Dr. Gail Christopher is the Executive Director of the National Collaborative for Health Equity, an organization that promotes health equity by harnessing data, developing leaders and catalyzing partnerships. Dr. Christopher recently spoke with Interact for Health about the NCHE’s work and her future vision.
Interact for Health: Could you explain more about the goals and work of the National Collaborative for Health Equity?
Dr. Christopher: For almost two decades the leaders of the collaborative have recognized that communities have a clear sense of what they need in order to be healthy. Through our research we understood that the vast inequities in opportunities for health were tied to ZIP code. Our work began by organizing cross-sector partnerships to prioritize health policy issues that the community could work on to bring about the greatest and quickest results. Often these are not the kinds of policy priorities that would come automatically from legislators or even health policy leaders. We believe that local people, if given support and resources, will come up with priorities and strategies for taking action to change the environment and context for health equity.
Interact for Health: You began your current role in the fall of 2019. What is your vision for the collaborative as you lead the organization into a new chapter?
Dr. Christopher: For many years we used the term “disparity” before we evolved into using the word “inequity.” I want our organization to continue to lead in not only identifying the role that historic and contemporary racism plays in creating inequity, but more importantly to focus on solutions. Part of my vision is to expand our networks that are willing to be proactive in helping our country eliminate the belief in a hierarchy of human value and its consequences. I want us to lead with love. Because ultimately if we don’t care, we will continue to have these vast health inequities.
Interact for Health: What lessons have you learned throughout your career?
Dr. Christopher: People are motivated to act, both individually and collectively, based on their most deeply held beliefs and perceptions. As long as we believe in this hierarchy of human value, that some people don’t deserve the opportunity for health, we’re never going to get results. We have to bring people together and give them the tools and resources to learn how to relate to one another with compassion and understanding. We must create a culture that values health as well as the right and opportunity to health for everyone. This is fundamental to lasting change.
I have also learned financial resources are critically important for community-based work. We must make multiyear, lasting investment in these efforts. These issues are not going to be solved with quick fixes. In fact, if you give a grant and ask to see change a year later that may increase anxiety and stress, which is a major factor for illness. Efforts for real change need to be collaborative and resourced realistically.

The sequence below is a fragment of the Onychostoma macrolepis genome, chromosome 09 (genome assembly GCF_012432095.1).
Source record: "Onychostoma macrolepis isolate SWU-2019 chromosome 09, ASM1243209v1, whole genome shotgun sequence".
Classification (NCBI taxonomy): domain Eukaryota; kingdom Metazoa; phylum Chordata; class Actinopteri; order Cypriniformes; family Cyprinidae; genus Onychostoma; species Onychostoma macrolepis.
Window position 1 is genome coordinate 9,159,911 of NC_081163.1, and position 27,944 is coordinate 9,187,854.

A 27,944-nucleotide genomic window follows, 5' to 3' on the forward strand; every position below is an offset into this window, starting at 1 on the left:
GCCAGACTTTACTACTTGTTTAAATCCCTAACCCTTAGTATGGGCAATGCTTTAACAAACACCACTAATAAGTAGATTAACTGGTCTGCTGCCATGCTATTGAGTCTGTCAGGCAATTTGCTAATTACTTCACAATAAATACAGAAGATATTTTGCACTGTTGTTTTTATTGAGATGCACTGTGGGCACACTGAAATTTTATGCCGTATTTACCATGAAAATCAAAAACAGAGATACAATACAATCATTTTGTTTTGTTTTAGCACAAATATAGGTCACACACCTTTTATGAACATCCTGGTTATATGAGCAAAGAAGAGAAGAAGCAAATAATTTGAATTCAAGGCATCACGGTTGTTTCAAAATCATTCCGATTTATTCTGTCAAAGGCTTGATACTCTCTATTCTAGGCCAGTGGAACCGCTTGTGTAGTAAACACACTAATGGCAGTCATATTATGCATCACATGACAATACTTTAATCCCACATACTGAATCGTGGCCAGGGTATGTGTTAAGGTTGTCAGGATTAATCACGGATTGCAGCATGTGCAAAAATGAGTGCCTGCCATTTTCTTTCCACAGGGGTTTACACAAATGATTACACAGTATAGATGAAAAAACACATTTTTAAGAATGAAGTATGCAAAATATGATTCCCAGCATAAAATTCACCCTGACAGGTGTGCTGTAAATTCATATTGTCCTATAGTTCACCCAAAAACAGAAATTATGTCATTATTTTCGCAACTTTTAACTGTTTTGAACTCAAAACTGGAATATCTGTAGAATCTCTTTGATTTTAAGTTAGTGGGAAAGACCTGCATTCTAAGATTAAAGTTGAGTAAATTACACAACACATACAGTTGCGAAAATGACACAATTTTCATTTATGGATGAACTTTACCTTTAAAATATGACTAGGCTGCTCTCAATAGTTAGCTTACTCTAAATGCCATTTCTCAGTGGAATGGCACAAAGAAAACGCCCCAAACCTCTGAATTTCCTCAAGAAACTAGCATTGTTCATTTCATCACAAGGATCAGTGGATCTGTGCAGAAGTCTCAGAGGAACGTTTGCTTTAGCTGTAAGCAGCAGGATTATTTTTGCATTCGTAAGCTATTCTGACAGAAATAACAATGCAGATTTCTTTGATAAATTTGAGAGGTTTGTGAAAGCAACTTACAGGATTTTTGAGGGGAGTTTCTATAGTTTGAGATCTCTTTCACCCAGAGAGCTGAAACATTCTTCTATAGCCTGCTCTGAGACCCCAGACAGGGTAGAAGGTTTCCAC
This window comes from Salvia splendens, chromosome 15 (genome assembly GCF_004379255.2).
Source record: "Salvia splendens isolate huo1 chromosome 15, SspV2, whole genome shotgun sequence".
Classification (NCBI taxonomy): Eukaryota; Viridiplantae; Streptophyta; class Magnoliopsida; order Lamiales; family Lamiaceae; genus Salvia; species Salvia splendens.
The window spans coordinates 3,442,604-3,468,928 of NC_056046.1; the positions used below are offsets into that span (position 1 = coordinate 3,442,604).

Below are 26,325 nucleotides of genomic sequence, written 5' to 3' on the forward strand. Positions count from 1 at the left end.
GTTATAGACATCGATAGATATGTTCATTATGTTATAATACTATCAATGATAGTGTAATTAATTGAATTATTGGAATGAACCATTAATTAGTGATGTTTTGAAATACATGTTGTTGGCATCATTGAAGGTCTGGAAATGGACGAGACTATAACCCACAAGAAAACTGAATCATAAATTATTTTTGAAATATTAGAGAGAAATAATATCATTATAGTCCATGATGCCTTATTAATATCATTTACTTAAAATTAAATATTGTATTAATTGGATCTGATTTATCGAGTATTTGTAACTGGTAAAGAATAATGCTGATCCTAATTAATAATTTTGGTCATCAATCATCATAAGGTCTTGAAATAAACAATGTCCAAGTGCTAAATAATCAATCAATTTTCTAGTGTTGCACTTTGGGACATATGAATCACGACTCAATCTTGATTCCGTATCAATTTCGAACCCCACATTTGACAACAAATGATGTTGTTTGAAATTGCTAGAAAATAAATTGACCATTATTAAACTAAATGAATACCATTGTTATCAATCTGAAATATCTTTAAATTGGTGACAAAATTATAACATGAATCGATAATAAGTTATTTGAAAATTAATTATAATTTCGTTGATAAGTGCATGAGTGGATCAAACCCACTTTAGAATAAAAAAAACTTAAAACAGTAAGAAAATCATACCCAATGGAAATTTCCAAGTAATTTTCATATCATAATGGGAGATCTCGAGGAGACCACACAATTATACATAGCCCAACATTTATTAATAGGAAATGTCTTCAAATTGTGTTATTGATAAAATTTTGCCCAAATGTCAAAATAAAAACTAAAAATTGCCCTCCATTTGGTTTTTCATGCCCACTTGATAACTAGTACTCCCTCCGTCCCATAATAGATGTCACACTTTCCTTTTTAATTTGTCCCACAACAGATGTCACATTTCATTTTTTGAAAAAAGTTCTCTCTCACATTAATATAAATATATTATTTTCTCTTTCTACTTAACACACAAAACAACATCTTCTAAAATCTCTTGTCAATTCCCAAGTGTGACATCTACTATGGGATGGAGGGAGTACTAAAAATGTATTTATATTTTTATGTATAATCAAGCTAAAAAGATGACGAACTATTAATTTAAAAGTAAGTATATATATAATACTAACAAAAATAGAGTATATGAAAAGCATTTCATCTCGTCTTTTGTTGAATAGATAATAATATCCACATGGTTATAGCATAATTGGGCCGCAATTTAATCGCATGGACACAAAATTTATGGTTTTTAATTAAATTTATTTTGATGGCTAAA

Interact for Health: What about your work excites you most?
Dr. Christopher: Seeing the next generation of leaders. A big part of our work is being a center for the Robert Wood Johnson Foundation’s Culture of Health Leaders program. It’s exciting to see the next generation of young people. They bring an intolerance for the continuation of the absurdity of inequity along with creative new approaches. It excites me to see the intergenerational relationships where we get to share and pass on lessons learned over the decades.
I fell in love early on with the human body. Our ability to heal, restore and bring balance from within is amazing. I carry that respect and awe with me and look forward to sharing this with others as a motivation for deeper levels of self-care and less tolerance for inequity and the harm it brings.
Interact for Health: What do you see as the future of health equity work?
Dr. Christopher: I see health equity being right at the center of our discussions of health and health care. I see people understanding that there is a continuum. That in fact access to quality health care is a social determinant. We spend more on health care than any of our peer nations and continue to have worse health outcomes. I believe part of this is our basic approach that doesn’t take into account the adversity, trauma and racism that makes for greater vulnerability and reduces our capacity for healing, health and balance. I think we are moving into an era of racism-informed care and equity-informed care. I see other fields such as social work and public health connecting those dots as well. I see more collaboration across disciplines and policy areas. I am really optimistic about the future.
Interact for Health regularly conducts research and collects data in order to monitor and evaluate our region’s health status and to measure public opinions about health policy.
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